Did you know that some of the world’s largest and most well-known airlines have no domestic market at all? This, of course, is a result of political geography and the borders a country is defined by. This has become much more important and relevant with the current health crisis as international travel restrictions cripple airlines without any domestic networks. While there are quite a few countries with no domestic flights, let’s take a look at some of the higher-profile cases, separated by region.
The Netherlands. KLM (usually) has a robust international network, flying to destinations in South America, southern Africa, and Southeast Asia. However, the airline and its home country lack a domestic flight network. This is largely due to the country’s size, but also its fantastic train network run by NS. Coach bus services also do a good job of connecting major cities.
Belgium. Similarly, Belgium’s small size and well functioning rail network ensure the country’s main towns and cities are connected with one another. The country’s main carrier, Brussels Airlines, is a smaller member of the Lufthansa Group and flies regional European service, but also travels as far as the United States, Israel, and a number of African countries.
Other European countries without domestic services include the obviously tiny states of Luxembourg, Lichtenstein, and Andorra.
There are some surprises, however. Relatively small countries like Latvia, Estonia, Switzerland, and Ireland do offer some domestic flights. In Switzerland, this is due to its mountainous terrain (SWISS flies between Geneva and Zurich), while Ireland has some remote islands.
The Middle East
This region has quite a few countries that lack a domestic flight network. At the same time, these nations have certainly made a name for themselves, crafting world-class airlines with diverse and far-reaching networks.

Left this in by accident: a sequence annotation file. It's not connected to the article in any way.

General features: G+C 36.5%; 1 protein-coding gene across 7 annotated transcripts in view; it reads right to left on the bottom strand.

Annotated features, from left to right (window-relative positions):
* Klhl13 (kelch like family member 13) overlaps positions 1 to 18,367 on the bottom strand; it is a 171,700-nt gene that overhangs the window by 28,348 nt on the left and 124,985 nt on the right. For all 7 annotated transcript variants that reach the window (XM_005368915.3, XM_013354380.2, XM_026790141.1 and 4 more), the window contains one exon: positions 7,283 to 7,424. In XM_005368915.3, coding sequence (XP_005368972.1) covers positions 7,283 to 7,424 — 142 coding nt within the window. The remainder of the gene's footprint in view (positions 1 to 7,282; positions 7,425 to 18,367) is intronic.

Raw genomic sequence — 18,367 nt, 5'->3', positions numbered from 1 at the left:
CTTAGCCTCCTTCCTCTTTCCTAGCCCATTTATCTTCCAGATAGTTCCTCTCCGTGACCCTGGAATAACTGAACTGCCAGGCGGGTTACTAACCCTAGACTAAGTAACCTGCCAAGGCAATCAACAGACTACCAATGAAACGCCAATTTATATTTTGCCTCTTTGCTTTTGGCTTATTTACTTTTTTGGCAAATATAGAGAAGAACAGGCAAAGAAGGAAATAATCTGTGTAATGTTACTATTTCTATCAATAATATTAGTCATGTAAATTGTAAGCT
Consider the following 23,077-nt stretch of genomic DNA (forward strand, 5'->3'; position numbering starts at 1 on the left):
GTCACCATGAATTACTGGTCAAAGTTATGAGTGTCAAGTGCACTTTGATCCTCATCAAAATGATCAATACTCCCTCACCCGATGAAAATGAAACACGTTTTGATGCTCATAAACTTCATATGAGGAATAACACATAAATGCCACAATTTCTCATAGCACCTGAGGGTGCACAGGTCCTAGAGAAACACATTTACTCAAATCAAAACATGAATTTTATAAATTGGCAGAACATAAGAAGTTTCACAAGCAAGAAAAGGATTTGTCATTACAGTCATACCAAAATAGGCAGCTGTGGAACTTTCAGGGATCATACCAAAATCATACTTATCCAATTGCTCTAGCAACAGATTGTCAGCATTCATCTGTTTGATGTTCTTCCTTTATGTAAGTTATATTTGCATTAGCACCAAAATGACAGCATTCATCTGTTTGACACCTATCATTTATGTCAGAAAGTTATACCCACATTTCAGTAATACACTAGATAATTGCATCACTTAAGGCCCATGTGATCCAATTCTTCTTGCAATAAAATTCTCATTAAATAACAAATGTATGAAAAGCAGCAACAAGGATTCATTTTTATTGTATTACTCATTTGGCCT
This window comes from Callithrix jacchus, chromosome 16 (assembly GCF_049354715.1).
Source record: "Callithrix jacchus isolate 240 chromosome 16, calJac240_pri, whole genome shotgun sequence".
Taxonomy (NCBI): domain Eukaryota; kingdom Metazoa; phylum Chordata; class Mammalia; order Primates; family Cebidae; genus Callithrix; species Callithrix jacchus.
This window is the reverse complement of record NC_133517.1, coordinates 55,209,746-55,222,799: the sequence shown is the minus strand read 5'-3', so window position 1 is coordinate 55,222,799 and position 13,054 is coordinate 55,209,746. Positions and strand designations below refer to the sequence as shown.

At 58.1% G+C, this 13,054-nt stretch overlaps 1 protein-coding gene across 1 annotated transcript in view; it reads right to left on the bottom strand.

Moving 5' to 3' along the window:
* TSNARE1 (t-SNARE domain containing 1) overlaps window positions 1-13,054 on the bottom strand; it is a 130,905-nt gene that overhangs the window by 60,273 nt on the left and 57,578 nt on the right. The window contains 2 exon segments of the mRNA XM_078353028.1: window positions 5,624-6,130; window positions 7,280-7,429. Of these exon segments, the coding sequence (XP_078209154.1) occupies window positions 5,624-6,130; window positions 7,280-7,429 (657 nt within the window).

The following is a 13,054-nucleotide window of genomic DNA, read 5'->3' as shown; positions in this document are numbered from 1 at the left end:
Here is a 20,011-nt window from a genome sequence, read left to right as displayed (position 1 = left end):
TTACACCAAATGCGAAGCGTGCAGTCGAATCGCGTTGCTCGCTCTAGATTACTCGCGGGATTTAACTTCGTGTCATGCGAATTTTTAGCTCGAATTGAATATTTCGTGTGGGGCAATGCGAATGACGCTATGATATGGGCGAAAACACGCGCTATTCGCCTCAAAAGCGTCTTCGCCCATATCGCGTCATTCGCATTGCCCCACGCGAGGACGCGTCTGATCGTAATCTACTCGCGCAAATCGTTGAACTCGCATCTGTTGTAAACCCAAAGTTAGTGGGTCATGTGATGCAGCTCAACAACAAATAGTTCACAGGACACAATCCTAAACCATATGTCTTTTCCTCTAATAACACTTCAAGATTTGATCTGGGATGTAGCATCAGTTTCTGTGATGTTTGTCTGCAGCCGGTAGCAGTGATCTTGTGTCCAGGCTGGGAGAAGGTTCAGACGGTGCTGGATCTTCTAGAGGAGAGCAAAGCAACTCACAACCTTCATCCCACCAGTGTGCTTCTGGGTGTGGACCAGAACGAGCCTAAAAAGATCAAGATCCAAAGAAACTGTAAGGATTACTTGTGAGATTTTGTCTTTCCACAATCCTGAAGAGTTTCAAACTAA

Kuwait: While Kuwait isn’t quite a “city-state,” most of its activity is centered around the Kuwait City area and its surrounding governorates, which act more like suburbs. The rest of the country is really only accessible by private vehicle. While Kuwait Airways might fly as far as Manila in the Philippines and New York City, it has zero domestic activity from its hub at Kuwait International Airport.
Although Qatar Airways may have one of the world’s largest airline networks, the country of Qatar is too small to have any domestic flights. The same goes for neighboring Bahrain, which is one-tenth the size of Qatar.
The United Arab Emirates (UAE) is another good example of a country having world-class airlines without any domestic flights. The UAE is divided up into emirates (kind of like states in the US), with the largest emirates having their own airlines. Emirates (the airline) flies out of Dubai while Abu Dhabi is served by Etihad. Air Arabia serves the emirates of Sharjah and Ras al Khaimah, while Spicejet is looking to expand its operations in the latter as well.
Asia has two great examples of states with world-class airlines with no domestic flights.
Of course, it gets a little complicated and perhaps even touchy, calling Hong Kong a state. Technically, Hong Kong is a Special Administrative Region (SAR) and certainly has done a good job of riding the fine line between an independent country and being part of a larger nation (China).
With most in the SAR speaking Cantonese instead of Mandarin, using the Hong Kong dollar, as well as a separate passport, it is somewhat separate from China for the time being. Therefore, flights to China are treated as international, meaning that Hong Kong has no truly domestic flights.
Singapore is our final example. Often regarded as one of the best airlines in the world, Singapore Airlines also runs one of the longest flights in the world – taking passengers from Singapore to New York on an ultra-long-range version of the A350-900.
The country itself is essentially a city-state on a small island. Singapore Changi is the main airport and home to Singapore Airlines. The country does have another facility known as Seletar Airport- but as these two are about 20km apart, there aren’t any domestic services. Seletar is, however, the site of some exciting passenger-to-freighter conversion work.
As there are many small nations out there, this list could indeed go on further. Usually quite a mundane topic, this has been made much more interesting with the events of 2020, which continue to unfold.
Indeed, as many countries (and special administrative regions) maintain stringent travel restrictions, their homegrown airlines are extremely handicapped in the passenger operations they are able to maintain during this crisis. The worst part of 2020 travel restrictions, especially for carriers like Emirates and Singapore Airlines, has been the suspension of transfer/transit traffic – something that these airlines greatly rely on.
Conversely, larger countries and their carriers have had the good fortune of being able to main domestic operations in the midst of heavy international travel restrictions. China, the United States, and Russia are some prime examples.